China issues coupons to stimulate consumption amid festival
By Guan Xin
The Dragon Boat Festival is usually a good time for retail and entertainment. But this year, the popular holiday has been weighed down by the COVID-19 pandemic. To counter such pressures, local governments have been issuing coupons to stimulate consumption.
One of many Chinese who took advantage of this scheme was Chen, who bought some take-out food from a street vendor worth 64 yuan, but by using coupons, she only paid 34 yuan.
"This is my last coupon, I have already used all of them. I think it's a good deal with the discounts," said Chen.
The coupon Chen used was issued by Tencent's WeChat. When consumers pay through WeChat payment, the discount will be automatically deducted from the payment amount. Similar services are also provided by Alipay, the e-payment app of tech giant Alibaba, and e-commerce platforms such as JD.
Shen Jianguang, vice president of JD and chief economist of JD Digits, told CGTN that digital platforms improved the efficiency of issuing coupons.
"You cannot give vouchers to shops, one by one, it is very costly and also impossible. But by a huge platform like JD, then you can enable hundreds of thousands of shops to gain access to this platform. And consumers can also use the electronic vouchers in a very efficient way," Shen explained.
Consumption coupons issued by local governments around China range from a few hundred thousand to tens of billions of yuan. Take Beijing as an example, the coupons actually come from multiple parties: the government, e-platforms, and enterprises. In early June, the Beijing authority announced that it would offer coupons worth 12.2 billion yuan (about 1.71 billion U.S. dollars).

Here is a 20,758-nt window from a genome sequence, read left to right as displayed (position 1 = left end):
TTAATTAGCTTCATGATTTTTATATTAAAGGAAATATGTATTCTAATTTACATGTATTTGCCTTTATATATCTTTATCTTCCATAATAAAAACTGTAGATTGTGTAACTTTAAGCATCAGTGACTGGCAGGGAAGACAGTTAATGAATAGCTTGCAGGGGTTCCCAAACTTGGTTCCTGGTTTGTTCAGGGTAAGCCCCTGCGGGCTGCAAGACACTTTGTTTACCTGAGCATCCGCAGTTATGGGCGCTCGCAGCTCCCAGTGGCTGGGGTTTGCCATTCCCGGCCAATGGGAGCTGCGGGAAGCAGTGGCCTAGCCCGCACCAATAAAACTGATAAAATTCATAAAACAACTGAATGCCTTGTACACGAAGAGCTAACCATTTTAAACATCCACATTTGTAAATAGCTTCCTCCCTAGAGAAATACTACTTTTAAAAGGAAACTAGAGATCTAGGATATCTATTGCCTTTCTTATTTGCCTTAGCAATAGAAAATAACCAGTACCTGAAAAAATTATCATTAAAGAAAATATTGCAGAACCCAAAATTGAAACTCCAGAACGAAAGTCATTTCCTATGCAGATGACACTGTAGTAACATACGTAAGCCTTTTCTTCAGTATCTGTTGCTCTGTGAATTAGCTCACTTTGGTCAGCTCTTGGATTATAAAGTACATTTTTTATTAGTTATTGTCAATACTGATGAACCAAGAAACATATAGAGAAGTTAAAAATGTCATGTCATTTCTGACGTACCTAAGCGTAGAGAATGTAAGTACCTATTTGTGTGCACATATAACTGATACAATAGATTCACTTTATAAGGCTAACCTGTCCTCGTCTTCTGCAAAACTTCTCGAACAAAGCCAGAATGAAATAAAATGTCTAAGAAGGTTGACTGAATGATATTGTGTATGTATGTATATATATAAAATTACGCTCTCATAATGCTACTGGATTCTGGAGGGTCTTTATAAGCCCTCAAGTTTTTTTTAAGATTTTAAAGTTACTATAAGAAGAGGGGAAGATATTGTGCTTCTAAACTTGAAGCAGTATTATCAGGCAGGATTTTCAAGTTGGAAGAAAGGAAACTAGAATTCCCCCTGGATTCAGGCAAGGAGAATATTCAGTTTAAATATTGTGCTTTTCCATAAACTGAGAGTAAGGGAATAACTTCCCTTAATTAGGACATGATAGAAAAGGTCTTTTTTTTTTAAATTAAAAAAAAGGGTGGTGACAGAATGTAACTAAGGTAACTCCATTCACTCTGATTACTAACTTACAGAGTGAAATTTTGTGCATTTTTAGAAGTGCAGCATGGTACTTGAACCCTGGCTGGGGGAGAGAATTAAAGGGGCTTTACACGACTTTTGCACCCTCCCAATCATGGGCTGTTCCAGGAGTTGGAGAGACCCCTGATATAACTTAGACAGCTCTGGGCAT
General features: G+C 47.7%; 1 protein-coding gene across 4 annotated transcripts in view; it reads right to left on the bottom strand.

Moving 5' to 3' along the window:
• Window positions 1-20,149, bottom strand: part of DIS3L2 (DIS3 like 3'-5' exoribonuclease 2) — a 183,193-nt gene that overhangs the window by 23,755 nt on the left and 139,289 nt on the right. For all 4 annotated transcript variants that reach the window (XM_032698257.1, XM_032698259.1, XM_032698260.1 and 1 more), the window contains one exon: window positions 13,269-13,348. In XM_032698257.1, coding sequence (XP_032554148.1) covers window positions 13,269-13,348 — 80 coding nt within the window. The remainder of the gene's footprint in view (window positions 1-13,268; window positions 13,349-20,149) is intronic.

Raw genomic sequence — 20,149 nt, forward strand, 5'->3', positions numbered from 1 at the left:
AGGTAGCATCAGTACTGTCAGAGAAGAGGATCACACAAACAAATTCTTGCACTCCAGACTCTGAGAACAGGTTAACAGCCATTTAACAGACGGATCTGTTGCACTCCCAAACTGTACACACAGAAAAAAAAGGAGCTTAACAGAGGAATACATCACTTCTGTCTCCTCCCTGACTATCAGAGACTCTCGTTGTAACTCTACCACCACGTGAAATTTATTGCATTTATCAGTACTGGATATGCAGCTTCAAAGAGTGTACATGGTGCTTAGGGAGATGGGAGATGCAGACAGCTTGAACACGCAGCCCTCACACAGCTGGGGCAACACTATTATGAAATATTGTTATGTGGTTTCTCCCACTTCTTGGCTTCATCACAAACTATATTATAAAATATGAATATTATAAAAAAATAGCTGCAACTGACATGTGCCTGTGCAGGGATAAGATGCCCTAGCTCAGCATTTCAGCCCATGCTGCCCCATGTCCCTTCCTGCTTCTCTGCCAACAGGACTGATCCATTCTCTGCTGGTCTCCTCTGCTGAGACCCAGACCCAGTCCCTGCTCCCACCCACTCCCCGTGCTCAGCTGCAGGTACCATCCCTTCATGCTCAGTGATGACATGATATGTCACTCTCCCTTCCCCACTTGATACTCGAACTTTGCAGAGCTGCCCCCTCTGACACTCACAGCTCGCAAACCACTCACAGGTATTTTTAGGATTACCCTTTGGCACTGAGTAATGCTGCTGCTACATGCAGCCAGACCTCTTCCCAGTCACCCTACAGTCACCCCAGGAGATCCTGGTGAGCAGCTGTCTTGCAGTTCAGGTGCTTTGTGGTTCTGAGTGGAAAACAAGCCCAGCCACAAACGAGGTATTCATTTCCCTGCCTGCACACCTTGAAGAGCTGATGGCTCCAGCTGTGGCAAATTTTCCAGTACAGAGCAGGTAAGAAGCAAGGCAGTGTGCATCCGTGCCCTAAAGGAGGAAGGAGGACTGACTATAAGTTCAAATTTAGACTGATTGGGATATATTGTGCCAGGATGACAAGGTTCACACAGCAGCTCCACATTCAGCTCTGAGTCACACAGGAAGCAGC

Meanwhile, consumers also need to pay a certain amount of their own money when using coupons. This, according to Shen, was more ideal than cash handouts.
"I also noticed in other countries, the government tends to give cash, they call the subsidy to residents, but in China, a lot of local governments prefer to use consumer vouchers.
"As an economist, I can say consumer vouchers are more useful in boosting demand. People like saving. If you give them money, people use them to save to put into the bank. Especially during an economic downturn, people's precautionary saving needs are rising," said Shen.
Most coupons also have time limits, such as half a month. Through these measures, China hopes to stimulate consumption.
China's retail sales have registered negative growth since the beginning of this year due to the pandemic. Analysts say it is likely to see its first positive growth figure in June, with policies designed to boost consumption taking effect. May's retail sales had already shown some recovery, with a fourth straight month of decline at 2.8 percent, though significantly less than the 7.5-percent slump in April.